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NHS Finance

3. Stephen Hammond (Wimbledon) (Con): If she will make a statement on the financial position of the NHS. [20907]

The Secretary of State for Health (Ms Patricia Hewitt): The national health service has achieved overall financial balance in each of the past four years up to 2004–05. The audited accounts show that the NHS as a whole ended 2004–05 with an overall deficit of around £250 million. That represents about 0.4 per cent. of total NHS resources, which are of course bigger than ever before.

Stephen Hammond: There is no doubt that the Government have been spending billions on the NHS, but have they been spending it wisely and does the position that the right hon. Lady described apply all over the country? The reality for my constituents in Wimbledon is that our primary care trust is forecast to be £5.2 million in debt this year. Even after an
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emergency recovery plan, our major accident and emergency resource at St. George's hospital is forecast to be £10.2 million in debt. Its management say that there will be no effect on health care, but clinicians privately disagree. The reality in most constituencies is that the NHS is in debt and in crisis.

Ms Hewitt: Eight years ago, three quarters of NHS organisations were in deficit. The overall deficit was nearly 1.5 per cent. of a total that was a great deal smaller—about half what it is today. The NHS had been starved of funds for years. Thanks to our investment, which the Conservatives opposed, and our reforms, the NHS is employing more staff, treating more patients and saving more lives than ever before. Yes, we do expect NHS organisations to live within their very substantially increased means and, where necessary, to deliver on the financial recovery plans that they have agreed, but we would never be able to achieve such results if we were to take £1.5 billion out of the NHS and put it into a patient's passport to subsidise private health care. We will never do that.

Mr. Andrew Smith (Oxford, East) (Lab): Will my right hon. Friend urgently investigate the financial deficits affecting health care trusts in Oxfordshire? Will she take action to safeguard patient care, including at the mental health care trust, which was heading for financial balance this year and has gone from one star to three stars in as many years, yet has seen that good performance and care rewarded by £1.65 million of cuts that are as damaging as they are unfair?

Ms Hewitt: I have indeed looked with some concern at the position in Oxfordshire and the Thames valley, where there have been deep-seated problems of financial management despite the fact that, in line with other parts of the country, they have had more investment than ever before. My noble Friend Lord Warner has already undertaken to meet my right hon. Friend. We and the strategic health authority will do everything possible to ensure that Oxfordshire comes back into financial balance, which it needs to do, while continuing to deliver a very high quality of care to the patients in his constituency and in others in that area.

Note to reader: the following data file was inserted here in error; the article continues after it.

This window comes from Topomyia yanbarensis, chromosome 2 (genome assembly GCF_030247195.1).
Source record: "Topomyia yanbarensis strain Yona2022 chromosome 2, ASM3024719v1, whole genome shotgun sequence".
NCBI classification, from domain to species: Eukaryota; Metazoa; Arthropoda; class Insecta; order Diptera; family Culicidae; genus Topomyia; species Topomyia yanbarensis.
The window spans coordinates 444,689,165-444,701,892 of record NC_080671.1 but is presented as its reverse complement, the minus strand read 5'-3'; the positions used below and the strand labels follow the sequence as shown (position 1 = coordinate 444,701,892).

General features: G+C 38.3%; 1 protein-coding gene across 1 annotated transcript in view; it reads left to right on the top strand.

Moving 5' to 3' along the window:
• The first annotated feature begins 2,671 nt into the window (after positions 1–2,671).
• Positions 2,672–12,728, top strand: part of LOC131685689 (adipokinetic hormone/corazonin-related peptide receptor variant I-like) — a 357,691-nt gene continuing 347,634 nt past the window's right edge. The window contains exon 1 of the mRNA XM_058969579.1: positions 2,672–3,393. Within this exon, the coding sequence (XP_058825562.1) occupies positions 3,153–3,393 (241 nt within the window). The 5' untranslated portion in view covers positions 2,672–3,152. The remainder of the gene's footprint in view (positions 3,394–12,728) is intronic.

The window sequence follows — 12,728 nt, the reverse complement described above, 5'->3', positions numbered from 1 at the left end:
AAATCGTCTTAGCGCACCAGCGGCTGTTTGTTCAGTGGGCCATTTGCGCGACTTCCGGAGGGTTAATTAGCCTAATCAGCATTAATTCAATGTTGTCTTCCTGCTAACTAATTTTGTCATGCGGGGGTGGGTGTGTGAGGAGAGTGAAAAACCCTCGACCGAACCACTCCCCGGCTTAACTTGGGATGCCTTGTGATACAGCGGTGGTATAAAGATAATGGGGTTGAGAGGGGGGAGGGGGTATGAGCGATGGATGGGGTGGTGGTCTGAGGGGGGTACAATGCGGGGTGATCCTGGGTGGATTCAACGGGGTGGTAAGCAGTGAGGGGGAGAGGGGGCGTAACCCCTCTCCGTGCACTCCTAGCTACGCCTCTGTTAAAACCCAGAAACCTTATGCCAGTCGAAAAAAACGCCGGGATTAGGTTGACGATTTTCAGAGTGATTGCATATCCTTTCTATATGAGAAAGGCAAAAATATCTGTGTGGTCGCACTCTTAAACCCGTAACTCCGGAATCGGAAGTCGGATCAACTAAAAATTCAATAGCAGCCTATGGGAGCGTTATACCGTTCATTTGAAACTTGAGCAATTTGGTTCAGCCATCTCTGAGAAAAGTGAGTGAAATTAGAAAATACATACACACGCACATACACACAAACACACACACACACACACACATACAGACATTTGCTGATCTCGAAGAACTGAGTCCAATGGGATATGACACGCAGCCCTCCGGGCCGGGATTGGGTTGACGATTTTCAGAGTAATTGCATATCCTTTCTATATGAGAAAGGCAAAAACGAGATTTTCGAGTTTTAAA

Ann Winterton (Congleton) (Con): Notwithstanding the right hon. Lady's previous replies, is she aware that vital services, including accident and emergency, maternity services and children's services, are being threatened at the East Cheshire NHS Trust district general hospital at Macclesfield? All three Members of Parliament representing the area—my hon. Friends the Members for Macclesfield (Sir Nicholas Winterton) and for Tatton (Mr. Osborne) and myself—are completely opposed to what might happen, which would mean that our constituents might have to travel for at least an hour to get to emergency services. Will the Secretary of State look into that issue and agree to see all three of us to discuss it?

Ms Hewitt: My hon. Friends and I are always willing to see Members of Parliament to discuss those constituency issues. However, I stress that, as well as giving both the NHS as a whole and each primary care trust more money than ever, we have devolved
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80 per cent. of the budget and the responsibility for it to the NHS locally. Decisions—sometimes difficult decisions—need to be made to ensure that the best services are provided to patients and the public, and that taxpayers get best value for money.

Mr. Lindsay Hoyle (Chorley) (Lab): All hon. Members welcome the extra resources for the NHS and we must not forget that. However, we must also be careful when considering mergers, which may save money, of primary care trusts. In the case of Chorley and South Ribble, a leading primary care trust in best practice should not be forced into a merger with all of Lancashire because, although it may mean saving money, it will lead to a poorer service for the people who matter—those who use the service.

Ms Hewitt: The overriding issue is the best possible services for patients and users in each local community. I am sure that my hon. Friend agrees that it is also desirable to continue to reduce unnecessary administrative costs, especially in the light of our commitment in the manifesto on which he and I and were elected to take a further £250 million of administrative costs from unnecessary management overheads and put it into front-line services, where we all want it to be. That, too, is a way of continuing to get improved services for our constituents.